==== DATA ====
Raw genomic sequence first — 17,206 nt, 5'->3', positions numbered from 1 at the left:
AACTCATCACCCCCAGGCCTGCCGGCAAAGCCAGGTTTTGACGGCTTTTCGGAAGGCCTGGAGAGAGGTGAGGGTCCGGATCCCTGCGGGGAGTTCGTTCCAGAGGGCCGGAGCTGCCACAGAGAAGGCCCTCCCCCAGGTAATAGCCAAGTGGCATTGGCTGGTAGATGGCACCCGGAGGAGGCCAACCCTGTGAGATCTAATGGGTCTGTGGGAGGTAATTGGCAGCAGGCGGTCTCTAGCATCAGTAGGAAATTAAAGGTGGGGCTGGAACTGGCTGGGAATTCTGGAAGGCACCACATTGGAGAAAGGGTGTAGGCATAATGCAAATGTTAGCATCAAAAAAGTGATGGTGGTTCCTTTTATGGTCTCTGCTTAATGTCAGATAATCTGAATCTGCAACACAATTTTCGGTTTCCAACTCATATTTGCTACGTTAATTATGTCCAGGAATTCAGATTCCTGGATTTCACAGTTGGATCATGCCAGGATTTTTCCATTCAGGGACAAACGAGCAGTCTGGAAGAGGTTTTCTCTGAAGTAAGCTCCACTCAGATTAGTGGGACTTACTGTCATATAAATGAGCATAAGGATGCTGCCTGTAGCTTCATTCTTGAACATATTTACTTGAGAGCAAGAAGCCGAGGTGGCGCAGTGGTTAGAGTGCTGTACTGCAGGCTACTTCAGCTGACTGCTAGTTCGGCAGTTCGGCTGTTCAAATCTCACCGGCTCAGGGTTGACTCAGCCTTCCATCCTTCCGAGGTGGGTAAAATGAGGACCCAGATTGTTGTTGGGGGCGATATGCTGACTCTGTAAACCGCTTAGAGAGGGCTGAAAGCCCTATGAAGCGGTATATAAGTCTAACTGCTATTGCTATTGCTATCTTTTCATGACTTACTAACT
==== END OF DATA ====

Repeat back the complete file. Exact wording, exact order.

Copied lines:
Raw genomic sequence first — 17,206 nt, 5'->3', positions numbered from 1 at the left:
AACTCATCACCCCCAGGCCTGCCGGCAAAGCCAGGTTTTGACGGCTTTTCGGAAGGCCTGGAGAGAGGTGAGGGTCCGGATCCCTGCGGGGAGTTCGTTCCAGAGGGCCGGAGCTGCCACAGAGAAGGCCCTCCCCCAGGTAATAGCCAAGTGGCATTGGCTGGTAGATGGCACCCGGAGGAGGCCAACCCTGTGAGATCTAATGGGTCTGTGGGAGGTAATTGGCAGCAGGCGGTCTCTAGCATCAGTAGGAAATTAAAGGTGGGGCTGGAACTGGCTGGGAATTCTGGAAGGCACCACATTGGAGAAAGGGTGTAGGCATAATGCAAATGTTAGCATCAAAAAAGTGATGGTGGTTCCTTTTATGGTCTCTGCTTAATGTCAGATAATCTGAATCTGCAACACAATTTTCGGTTTCCAACTCATATTTGCTACGTTAATTATGTCCAGGAATTCAGATTCCTGGATTTCACAGTTGGATCATGCCAGGATTTTTCCATTCAGGGACAAACGAGCAGTCTGGAAGAGGTTTTCTCTGAAGTAAGCTCCACTCAGATTAGTGGGACTTACTGTCATATAAATGAGCATAAGGATGCTGCCTGTAGCTTCATTCTTGAACATATTTACTTGAGAGCAAGAAGCCGAGGTGGCGCAGTGGTTAGAGTGCTGTACTGCAGGCTACTTCAGCTGACTGCTAGTTCGGCAGTTCGGCTGTTCAAATCTCACCGGCTCAGGGTTGACTCAGCCTTCCATCCTTCCGAGGTGGGTAAAATGAGGACCCAGATTGTTGTTGGGGGCGATATGCTGACTCTGTAAACCGCTTAGAGAGGGCTGAAAGCCCTATGAAGCGGTATATAAGTCTAACTGCTATTGCTATTGCTATCTTTTCATGACTTACTAACT